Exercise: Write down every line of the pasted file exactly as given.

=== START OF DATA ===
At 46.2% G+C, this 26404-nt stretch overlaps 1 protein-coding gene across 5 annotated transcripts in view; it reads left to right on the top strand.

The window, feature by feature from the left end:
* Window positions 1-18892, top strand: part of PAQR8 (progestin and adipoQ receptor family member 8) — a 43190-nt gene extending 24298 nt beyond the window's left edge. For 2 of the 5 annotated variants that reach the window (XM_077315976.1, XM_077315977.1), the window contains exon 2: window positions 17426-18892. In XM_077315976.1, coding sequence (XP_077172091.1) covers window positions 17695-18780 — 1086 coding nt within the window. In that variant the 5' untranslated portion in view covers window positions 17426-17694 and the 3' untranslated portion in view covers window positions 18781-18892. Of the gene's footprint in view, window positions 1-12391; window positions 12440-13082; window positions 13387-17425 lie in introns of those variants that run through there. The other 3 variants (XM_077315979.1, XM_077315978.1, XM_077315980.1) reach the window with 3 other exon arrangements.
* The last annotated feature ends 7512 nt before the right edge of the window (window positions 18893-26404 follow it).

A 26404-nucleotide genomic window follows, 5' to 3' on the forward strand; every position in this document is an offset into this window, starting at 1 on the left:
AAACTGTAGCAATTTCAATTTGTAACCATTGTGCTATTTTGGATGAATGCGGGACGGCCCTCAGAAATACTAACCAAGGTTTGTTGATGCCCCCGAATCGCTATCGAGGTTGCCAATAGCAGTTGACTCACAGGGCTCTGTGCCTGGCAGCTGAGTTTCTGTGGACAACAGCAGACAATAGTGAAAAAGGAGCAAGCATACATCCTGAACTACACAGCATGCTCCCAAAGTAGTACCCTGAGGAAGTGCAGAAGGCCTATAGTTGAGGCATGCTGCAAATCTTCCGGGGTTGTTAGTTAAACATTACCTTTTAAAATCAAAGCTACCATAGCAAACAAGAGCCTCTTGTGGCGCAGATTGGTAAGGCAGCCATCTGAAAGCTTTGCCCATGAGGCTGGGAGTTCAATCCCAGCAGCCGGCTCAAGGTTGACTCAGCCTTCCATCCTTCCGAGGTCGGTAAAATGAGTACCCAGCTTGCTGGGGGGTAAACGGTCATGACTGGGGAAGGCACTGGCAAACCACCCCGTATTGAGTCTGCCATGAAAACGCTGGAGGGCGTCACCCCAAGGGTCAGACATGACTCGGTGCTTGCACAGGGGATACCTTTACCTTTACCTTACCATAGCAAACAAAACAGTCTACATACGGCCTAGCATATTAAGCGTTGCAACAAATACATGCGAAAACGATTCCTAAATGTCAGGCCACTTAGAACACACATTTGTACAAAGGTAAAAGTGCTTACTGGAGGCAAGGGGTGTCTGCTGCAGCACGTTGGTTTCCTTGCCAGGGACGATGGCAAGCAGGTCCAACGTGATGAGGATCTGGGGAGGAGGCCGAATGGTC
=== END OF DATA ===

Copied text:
At 46.2% G+C, this 26404-nt stretch overlaps 1 protein-coding gene across 5 annotated transcripts in view; it reads left to right on the top strand.

The window, feature by feature from the left end:
* Window positions 1-18892, top strand: part of PAQR8 (progestin and adipoQ receptor family member 8) — a 43190-nt gene extending 24298 nt beyond the window's left edge. For 2 of the 5 annotated variants that reach the window (XM_077315976.1, XM_077315977.1), the window contains exon 2: window positions 17426-18892. In XM_077315976.1, coding sequence (XP_077172091.1) covers window positions 17695-18780 — 1086 coding nt within the window. In that variant the 5' untranslated portion in view covers window positions 17426-17694 and the 3' untranslated portion in view covers window positions 18781-18892. Of the gene's footprint in view, window positions 1-12391; window positions 12440-13082; window positions 13387-17425 lie in introns of those variants that run through there. The other 3 variants (XM_077315979.1, XM_077315978.1, XM_077315980.1) reach the window with 3 other exon arrangements.
* The last annotated feature ends 7512 nt before the right edge of the window (window positions 18893-26404 follow it).

A 26404-nucleotide genomic window follows, 5' to 3' on the forward strand; every position in this document is an offset into this window, starting at 1 on the left:
AAACTGTAGCAATTTCAATTTGTAACCATTGTGCTATTTTGGATGAATGCGGGACGGCCCTCAGAAATACTAACCAAGGTTTGTTGATGCCCCCGAATCGCTATCGAGGTTGCCAATAGCAGTTGACTCACAGGGCTCTGTGCCTGGCAGCTGAGTTTCTGTGGACAACAGCAGACAATAGTGAAAAAGGAGCAAGCATACATCCTGAACTACACAGCATGCTCCCAAAGTAGTACCCTGAGGAAGTGCAGAAGGCCTATAGTTGAGGCATGCTGCAAATCTTCCGGGGTTGTTAGTTAAACATTACCTTTTAAAATCAAAGCTACCATAGCAAACAAGAGCCTCTTGTGGCGCAGATTGGTAAGGCAGCCATCTGAAAGCTTTGCCCATGAGGCTGGGAGTTCAATCCCAGCAGCCGGCTCAAGGTTGACTCAGCCTTCCATCCTTCCGAGGTCGGTAAAATGAGTACCCAGCTTGCTGGGGGGTAAACGGTCATGACTGGGGAAGGCACTGGCAAACCACCCCGTATTGAGTCTGCCATGAAAACGCTGGAGGGCGTCACCCCAAGGGTCAGACATGACTCGGTGCTTGCACAGGGGATACCTTTACCTTTACCTTACCATAGCAAACAAAACAGTCTACATACGGCCTAGCATATTAAGCGTTGCAACAAATACATGCGAAAACGATTCCTAAATGTCAGGCCACTTAGAACACACATTTGTACAAAGGTAAAAGTGCTTACTGGAGGCAAGGGGTGTCTGCTGCAGCACGTTGGTTTCCTTGCCAGGGACGATGGCAAGCAGGTCCAACGTGATGAGGATCTGGGGAGGAGGCCGAATGGTC